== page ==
11:15 am: Lunch Break (box lunch provided)

12:00 pm: Having Difficult Conversations

During this presentation, participants will be introduced to basic principles of verbal and non-verbal communication, conflict resolution techniques, and a structured process to help them understand how to approach difficult conversations and negotiations.

1:30 pm: Closing

PAS 2023 Postgraduate Courses

PAS Postgraduate Courses cover basic, translational, and clinical science from fetal physiology to post-discharge follow-up. Speakers will discuss current research advances, provide ideas for the development of research or quality improvement projects, and address career development in their presentations.

Target Audience:
Neonatal fellows, junior faculty, associate professors, and scientists interested in hearing the latest research and developing skills to advance their research careers in a collegial, interactive format.

CME upon completion

Neonatal Pulmonology and Resuscitation: Surfactant Biology and Management of RDS

Friday, April 28 | 7:00 am – 1:30 pm local time
$175US (includes boxed lunch)

Neonatal Pulmonology and Resuscitation: Surfactant Biology and Management of RDS

Neonatal Pulmonology and Resuscitation: Surfactant Biology and Management of RDS

Session Description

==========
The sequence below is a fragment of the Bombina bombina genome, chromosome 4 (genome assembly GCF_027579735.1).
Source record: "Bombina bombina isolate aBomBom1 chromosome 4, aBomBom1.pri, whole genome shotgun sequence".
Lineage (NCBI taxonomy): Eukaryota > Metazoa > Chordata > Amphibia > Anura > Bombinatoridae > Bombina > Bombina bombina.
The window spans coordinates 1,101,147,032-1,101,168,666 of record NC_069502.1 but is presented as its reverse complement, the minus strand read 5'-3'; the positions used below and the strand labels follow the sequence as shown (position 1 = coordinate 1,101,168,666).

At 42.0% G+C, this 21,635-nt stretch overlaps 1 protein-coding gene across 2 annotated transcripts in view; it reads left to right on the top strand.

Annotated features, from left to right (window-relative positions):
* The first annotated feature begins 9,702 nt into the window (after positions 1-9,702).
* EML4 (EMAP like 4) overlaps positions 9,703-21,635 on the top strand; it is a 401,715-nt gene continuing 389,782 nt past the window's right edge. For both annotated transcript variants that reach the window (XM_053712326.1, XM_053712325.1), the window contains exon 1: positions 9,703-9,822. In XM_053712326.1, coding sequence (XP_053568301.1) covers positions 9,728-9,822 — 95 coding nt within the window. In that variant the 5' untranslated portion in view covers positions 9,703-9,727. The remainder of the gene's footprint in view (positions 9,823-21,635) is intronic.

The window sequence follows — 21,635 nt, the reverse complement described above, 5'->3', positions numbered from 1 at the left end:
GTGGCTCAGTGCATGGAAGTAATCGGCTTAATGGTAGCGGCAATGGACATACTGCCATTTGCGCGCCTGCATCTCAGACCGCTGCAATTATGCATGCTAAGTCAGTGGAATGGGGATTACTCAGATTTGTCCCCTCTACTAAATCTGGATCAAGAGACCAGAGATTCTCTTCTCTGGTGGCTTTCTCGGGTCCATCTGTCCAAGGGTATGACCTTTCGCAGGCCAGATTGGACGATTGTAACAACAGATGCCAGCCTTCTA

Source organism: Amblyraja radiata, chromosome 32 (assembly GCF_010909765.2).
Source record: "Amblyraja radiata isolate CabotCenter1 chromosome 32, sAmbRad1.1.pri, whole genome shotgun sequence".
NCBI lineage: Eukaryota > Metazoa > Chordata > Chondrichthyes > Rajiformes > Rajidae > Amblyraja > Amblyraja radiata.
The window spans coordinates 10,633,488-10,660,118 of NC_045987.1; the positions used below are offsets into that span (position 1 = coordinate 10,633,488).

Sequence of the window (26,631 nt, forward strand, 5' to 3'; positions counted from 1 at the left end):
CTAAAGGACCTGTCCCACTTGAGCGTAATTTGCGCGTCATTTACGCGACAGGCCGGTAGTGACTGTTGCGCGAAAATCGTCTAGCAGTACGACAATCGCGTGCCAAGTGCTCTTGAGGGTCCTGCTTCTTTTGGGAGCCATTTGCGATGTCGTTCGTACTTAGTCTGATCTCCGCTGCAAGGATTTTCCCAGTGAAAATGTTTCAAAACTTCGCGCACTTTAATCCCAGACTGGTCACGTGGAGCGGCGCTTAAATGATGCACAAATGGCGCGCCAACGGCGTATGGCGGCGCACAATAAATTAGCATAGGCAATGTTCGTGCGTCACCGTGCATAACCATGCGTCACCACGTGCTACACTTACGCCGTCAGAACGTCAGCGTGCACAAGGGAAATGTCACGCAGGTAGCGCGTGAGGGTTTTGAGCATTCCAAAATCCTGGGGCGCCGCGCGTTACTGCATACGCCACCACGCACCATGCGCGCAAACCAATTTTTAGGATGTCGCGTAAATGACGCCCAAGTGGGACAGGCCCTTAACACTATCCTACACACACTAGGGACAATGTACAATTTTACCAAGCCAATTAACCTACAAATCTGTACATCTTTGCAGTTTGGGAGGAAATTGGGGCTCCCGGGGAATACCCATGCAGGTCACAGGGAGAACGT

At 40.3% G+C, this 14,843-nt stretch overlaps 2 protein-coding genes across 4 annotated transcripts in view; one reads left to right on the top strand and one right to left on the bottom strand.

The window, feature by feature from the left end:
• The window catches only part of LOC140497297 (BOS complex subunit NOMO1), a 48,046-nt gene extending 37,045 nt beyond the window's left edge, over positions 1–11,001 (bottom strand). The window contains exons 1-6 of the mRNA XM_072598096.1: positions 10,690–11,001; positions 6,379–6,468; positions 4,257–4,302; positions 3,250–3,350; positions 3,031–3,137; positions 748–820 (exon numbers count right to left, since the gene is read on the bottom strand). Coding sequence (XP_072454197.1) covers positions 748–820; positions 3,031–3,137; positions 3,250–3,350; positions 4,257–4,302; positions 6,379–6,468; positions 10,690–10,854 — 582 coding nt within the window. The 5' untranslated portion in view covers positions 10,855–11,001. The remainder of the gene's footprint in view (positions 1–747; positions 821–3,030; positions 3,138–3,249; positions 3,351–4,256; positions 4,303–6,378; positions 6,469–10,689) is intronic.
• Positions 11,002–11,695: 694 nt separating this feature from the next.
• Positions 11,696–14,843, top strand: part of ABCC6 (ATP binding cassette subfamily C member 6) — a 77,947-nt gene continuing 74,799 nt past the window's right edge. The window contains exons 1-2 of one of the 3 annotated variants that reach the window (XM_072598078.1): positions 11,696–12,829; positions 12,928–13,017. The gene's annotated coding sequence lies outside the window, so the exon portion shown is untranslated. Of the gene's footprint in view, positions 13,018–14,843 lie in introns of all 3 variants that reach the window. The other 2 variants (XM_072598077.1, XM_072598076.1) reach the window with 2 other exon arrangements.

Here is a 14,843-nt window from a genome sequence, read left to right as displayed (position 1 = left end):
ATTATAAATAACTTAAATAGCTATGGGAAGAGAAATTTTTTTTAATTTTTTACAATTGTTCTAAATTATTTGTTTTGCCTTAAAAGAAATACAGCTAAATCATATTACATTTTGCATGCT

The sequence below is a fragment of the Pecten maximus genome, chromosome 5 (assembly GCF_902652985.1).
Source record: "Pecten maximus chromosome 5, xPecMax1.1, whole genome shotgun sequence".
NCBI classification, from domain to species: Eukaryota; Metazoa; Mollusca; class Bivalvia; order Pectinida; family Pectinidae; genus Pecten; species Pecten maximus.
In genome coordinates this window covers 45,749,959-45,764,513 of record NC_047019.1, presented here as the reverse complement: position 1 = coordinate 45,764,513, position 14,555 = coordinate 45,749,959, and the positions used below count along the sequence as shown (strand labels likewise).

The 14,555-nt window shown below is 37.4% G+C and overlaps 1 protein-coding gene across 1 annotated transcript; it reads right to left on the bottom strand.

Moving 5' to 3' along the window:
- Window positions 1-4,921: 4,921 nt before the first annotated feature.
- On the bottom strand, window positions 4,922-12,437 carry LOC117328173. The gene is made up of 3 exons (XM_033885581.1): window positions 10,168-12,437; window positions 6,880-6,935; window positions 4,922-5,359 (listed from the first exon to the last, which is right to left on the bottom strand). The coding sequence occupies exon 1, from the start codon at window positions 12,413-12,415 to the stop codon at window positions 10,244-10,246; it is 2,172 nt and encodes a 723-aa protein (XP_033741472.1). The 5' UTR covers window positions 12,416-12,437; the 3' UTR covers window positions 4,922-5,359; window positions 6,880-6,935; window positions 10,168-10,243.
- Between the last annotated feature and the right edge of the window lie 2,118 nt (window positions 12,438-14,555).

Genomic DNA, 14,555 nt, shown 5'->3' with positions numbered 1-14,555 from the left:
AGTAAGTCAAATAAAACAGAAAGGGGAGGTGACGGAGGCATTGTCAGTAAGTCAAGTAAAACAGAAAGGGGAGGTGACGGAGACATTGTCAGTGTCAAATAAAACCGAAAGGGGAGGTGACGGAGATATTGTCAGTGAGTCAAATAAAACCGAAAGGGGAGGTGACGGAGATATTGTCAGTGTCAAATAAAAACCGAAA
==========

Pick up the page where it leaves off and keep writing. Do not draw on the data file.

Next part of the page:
A postgraduate course focusing on what is known about the surfactant system and some new ideas that illustrate there is much we do not know. The course will also include some of the recent advances in surfactant delivery and recommendations. Dr. Susan Guttentag (Vanderbilt) will start with a detailed overview: Surfactant Biology, Lamellar Body, and Surfactant Protein B Fundamentals. Several speakers will discuss some new advances in basic surfactant biology examining novel pathways (Epithelial GPR116, Jim Bridges, (NJH Denver) & Natriuretic Peptide Pathway (Rita Ryan (Case Western Reserve Univ). Updates on Surfactant Protein C, and ABCA3 biology, representing two common abnormalities in lung disease, will be provided by Michael Beers (Penn) and Jennifer Wambach (Wash U), respectively. Dr. Larry Nogee (JHU) will present on what the latest practice for Genetic testing for neonates with atypical RDS: A practical approach. Turning to some clinical data, Dr. Beena Sood (Wayne St Univ) will present her work on Phospholipid changes in clinical gastric aspirates. Short talks on the effects of maternal diabetes on the surfactant system (Hilal Yildiz Atar, Rainbow Babies & Children’s Hospital), Non-invasive Surfactant Delivery – Introducing LISA into your NICU (Allison Osborne (CCF) and SALSA: Surfactant Administration through Laryngeal or Supraglottic Airways (Kari Roberts, UMN) to improve clinical opportunities. Finally, two senior physician-scientists will round out the program by discussing the recent national guidelines for the use of surfactant for RDS ((Vineet Bhandari, Cooper Univ) and Surfactant use in non-RDS patients (Satyan Laskshminrusimha).